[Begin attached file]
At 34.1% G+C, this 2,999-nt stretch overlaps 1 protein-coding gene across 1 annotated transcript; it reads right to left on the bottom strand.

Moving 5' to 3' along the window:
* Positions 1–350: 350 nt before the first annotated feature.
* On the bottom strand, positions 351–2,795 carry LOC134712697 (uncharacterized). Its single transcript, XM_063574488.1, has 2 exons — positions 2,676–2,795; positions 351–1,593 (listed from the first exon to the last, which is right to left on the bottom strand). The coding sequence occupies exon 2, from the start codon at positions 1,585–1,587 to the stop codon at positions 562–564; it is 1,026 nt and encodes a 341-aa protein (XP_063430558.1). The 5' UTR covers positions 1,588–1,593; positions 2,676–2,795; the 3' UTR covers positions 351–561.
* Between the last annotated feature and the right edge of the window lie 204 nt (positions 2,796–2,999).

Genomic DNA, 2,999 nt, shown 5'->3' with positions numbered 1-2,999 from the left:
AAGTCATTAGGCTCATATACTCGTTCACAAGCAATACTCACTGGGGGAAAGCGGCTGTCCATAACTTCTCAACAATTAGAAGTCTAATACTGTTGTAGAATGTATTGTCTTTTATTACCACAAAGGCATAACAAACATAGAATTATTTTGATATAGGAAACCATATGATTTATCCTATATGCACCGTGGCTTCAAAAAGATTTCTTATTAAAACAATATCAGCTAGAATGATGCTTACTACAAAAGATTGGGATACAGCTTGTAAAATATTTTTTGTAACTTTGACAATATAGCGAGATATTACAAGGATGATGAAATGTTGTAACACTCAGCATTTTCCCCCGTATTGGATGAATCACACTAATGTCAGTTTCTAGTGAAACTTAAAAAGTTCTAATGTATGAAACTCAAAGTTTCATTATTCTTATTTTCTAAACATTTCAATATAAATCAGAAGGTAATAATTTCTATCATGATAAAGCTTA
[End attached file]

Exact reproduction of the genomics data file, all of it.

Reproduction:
At 34.1% G+C, this 2,999-nt stretch overlaps 1 protein-coding gene across 1 annotated transcript; it reads right to left on the bottom strand.

Moving 5' to 3' along the window:
* Positions 1–350: 350 nt before the first annotated feature.
* On the bottom strand, positions 351–2,795 carry LOC134712697 (uncharacterized). Its single transcript, XM_063574488.1, has 2 exons — positions 2,676–2,795; positions 351–1,593 (listed from the first exon to the last, which is right to left on the bottom strand). The coding sequence occupies exon 2, from the start codon at positions 1,585–1,587 to the stop codon at positions 562–564; it is 1,026 nt and encodes a 341-aa protein (XP_063430558.1). The 5' UTR covers positions 1,588–1,593; positions 2,676–2,795; the 3' UTR covers positions 351–561.
* Between the last annotated feature and the right edge of the window lie 204 nt (positions 2,796–2,999).

Genomic DNA, 2,999 nt, shown 5'->3' with positions numbered 1-2,999 from the left:
AAGTCATTAGGCTCATATACTCGTTCACAAGCAATACTCACTGGGGGAAAGCGGCTGTCCATAACTTCTCAACAATTAGAAGTCTAATACTGTTGTAGAATGTATTGTCTTTTATTACCACAAAGGCATAACAAACATAGAATTATTTTGATATAGGAAACCATATGATTTATCCTATATGCACCGTGGCTTCAAAAAGATTTCTTATTAAAACAATATCAGCTAGAATGATGCTTACTACAAAAGATTGGGATACAGCTTGTAAAATATTTTTTGTAACTTTGACAATATAGCGAGATATTACAAGGATGATGAAATGTTGTAACACTCAGCATTTTCCCCCGTATTGGATGAATCACACTAATGTCAGTTTCTAGTGAAACTTAAAAAGTTCTAATGTATGAAACTCAAAGTTTCATTATTCTTATTTTCTAAACATTTCAATATAAATCAGAAGGTAATAATTTCTATCATGATAAAGCTTA